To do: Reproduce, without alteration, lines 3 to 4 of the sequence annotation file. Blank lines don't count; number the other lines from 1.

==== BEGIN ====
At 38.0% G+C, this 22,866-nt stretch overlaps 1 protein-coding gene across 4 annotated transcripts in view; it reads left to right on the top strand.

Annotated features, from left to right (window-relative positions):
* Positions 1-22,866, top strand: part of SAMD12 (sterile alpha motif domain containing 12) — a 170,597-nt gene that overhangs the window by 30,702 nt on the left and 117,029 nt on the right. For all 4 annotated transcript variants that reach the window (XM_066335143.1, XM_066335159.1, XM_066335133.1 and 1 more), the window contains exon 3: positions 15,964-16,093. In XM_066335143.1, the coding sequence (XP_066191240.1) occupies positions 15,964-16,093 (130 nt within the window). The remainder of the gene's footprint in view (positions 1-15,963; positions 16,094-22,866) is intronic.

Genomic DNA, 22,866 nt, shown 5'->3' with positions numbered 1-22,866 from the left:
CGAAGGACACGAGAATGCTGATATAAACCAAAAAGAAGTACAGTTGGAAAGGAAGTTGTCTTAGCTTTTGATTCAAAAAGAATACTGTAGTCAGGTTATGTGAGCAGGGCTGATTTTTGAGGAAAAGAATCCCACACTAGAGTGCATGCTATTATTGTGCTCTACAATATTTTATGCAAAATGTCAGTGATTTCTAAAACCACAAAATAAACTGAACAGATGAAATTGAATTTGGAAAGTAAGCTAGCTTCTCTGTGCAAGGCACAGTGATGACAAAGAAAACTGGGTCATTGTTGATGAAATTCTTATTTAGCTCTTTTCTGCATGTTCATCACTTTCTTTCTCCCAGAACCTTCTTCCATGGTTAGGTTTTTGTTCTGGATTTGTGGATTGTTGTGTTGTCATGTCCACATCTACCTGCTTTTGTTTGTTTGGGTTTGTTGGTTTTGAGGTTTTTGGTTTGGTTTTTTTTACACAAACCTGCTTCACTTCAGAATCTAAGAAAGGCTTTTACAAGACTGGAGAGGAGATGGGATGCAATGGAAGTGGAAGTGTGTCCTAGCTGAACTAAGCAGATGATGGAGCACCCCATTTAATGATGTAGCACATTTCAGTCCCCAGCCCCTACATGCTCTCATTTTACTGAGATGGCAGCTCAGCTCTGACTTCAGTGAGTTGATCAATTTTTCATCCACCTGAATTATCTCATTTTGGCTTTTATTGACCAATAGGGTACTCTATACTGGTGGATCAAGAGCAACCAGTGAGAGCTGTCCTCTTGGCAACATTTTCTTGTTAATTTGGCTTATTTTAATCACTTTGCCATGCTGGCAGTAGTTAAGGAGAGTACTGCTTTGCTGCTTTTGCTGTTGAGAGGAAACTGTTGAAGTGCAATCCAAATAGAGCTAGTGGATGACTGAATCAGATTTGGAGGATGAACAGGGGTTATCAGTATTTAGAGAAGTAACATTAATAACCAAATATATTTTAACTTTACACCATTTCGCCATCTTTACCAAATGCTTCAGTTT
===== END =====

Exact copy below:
* Positions 1-22,866, top strand: part of SAMD12 (sterile alpha motif domain containing 12) — a 170,597-nt gene that overhangs the window by 30,702 nt on the left and 117,029 nt on the right. For all 4 annotated transcript variants that reach the window (XM_066335143.1, XM_066335159.1, XM_066335133.1 and 1 more), the window contains exon 3: positions 15,964-16,093. In XM_066335143.1, the coding sequence (XP_066191240.1) occupies positions 15,964-16,093 (130 nt within the window). The remainder of the gene's footprint in view (positions 1-15,963; positions 16,094-22,866) is intronic.

Genomic DNA, 22,866 nt, shown 5'->3' with positions numbered 1-22,866 from the left: